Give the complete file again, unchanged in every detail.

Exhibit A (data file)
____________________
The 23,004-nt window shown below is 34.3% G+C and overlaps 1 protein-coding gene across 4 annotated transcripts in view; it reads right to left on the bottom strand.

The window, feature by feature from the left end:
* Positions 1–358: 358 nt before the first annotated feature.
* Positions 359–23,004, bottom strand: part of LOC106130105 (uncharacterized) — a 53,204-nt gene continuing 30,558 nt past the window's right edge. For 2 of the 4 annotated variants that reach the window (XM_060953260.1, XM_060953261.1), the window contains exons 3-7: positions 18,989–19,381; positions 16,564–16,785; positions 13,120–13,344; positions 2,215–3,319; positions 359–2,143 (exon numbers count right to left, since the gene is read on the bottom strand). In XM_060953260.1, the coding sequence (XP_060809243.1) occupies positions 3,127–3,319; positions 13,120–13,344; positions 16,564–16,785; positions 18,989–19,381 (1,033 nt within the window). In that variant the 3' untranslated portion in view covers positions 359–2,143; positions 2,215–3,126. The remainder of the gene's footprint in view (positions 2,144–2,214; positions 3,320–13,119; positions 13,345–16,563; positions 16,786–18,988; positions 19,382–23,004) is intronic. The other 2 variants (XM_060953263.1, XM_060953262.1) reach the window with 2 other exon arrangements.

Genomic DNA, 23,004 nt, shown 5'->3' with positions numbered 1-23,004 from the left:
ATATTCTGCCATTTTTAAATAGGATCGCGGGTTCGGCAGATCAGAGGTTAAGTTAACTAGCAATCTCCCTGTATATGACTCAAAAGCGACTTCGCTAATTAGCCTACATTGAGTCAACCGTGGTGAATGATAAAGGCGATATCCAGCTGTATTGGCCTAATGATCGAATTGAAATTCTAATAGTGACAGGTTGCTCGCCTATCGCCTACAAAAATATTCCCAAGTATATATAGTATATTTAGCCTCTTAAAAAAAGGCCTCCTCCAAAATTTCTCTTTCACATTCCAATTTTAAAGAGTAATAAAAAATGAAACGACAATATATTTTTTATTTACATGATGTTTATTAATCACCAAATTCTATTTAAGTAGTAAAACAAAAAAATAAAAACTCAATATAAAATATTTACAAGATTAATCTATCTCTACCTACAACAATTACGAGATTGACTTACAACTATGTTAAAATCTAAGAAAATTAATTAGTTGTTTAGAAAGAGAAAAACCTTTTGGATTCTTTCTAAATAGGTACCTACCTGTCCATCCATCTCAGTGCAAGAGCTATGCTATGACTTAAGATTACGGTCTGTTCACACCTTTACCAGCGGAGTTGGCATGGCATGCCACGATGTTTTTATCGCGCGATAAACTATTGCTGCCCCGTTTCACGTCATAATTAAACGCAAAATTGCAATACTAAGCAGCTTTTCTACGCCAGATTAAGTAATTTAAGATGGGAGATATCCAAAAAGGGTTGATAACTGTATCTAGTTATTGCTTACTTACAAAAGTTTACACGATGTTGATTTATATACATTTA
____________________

The 23,004-nt window shown below is 34.3% G+C and overlaps 1 protein-coding gene across 4 annotated transcripts in view; it reads right to left on the bottom strand.

The window, feature by feature from the left end:
* Positions 1–358: 358 nt before the first annotated feature.
* Positions 359–23,004, bottom strand: part of LOC106130105 (uncharacterized) — a 53,204-nt gene continuing 30,558 nt past the window's right edge. For 2 of the 4 annotated variants that reach the window (XM_060953260.1, XM_060953261.1), the window contains exons 3-7: positions 18,989–19,381; positions 16,564–16,785; positions 13,120–13,344; positions 2,215–3,319; positions 359–2,143 (exon numbers count right to left, since the gene is read on the bottom strand). In XM_060953260.1, the coding sequence (XP_060809243.1) occupies positions 3,127–3,319; positions 13,120–13,344; positions 16,564–16,785; positions 18,989–19,381 (1,033 nt within the window). In that variant the 3' untranslated portion in view covers positions 359–2,143; positions 2,215–3,126. The remainder of the gene's footprint in view (positions 2,144–2,214; positions 3,320–13,119; positions 13,345–16,563; positions 16,786–18,988; positions 19,382–23,004) is intronic. The other 2 variants (XM_060953263.1, XM_060953262.1) reach the window with 2 other exon arrangements.

Genomic DNA, 23,004 nt, shown 5'->3' with positions numbered 1-23,004 from the left:
ATATTCTGCCATTTTTAAATAGGATCGCGGGTTCGGCAGATCAGAGGTTAAGTTAACTAGCAATCTCCCTGTATATGACTCAAAAGCGACTTCGCTAATTAGCCTACATTGAGTCAACCGTGGTGAATGATAAAGGCGATATCCAGCTGTATTGGCCTAATGATCGAATTGAAATTCTAATAGTGACAGGTTGCTCGCCTATCGCCTACAAAAATATTCCCAAGTATATATAGTATATTTAGCCTCTTAAAAAAAGGCCTCCTCCAAAATTTCTCTTTCACATTCCAATTTTAAAGAGTAATAAAAAATGAAACGACAATATATTTTTTATTTACATGATGTTTATTAATCACCAAATTCTATTTAAGTAGTAAAACAAAAAAATAAAAACTCAATATAAAATATTTACAAGATTAATCTATCTCTACCTACAACAATTACGAGATTGACTTACAACTATGTTAAAATCTAAGAAAATTAATTAGTTGTTTAGAAAGAGAAAAACCTTTTGGATTCTTTCTAAATAGGTACCTACCTGTCCATCCATCTCAGTGCAAGAGCTATGCTATGACTTAAGATTACGGTCTGTTCACACCTTTACCAGCGGAGTTGGCATGGCATGCCACGATGTTTTTATCGCGCGATAAACTATTGCTGCCCCGTTTCACGTCATAATTAAACGCAAAATTGCAATACTAAGCAGCTTTTCTACGCCAGATTAAGTAATTTAAGATGGGAGATATCCAAAAAGGGTTGATAACTGTATCTAGTTATTGCTTACTTACAAAAGTTTACACGATGTTGATTTATATACATTTA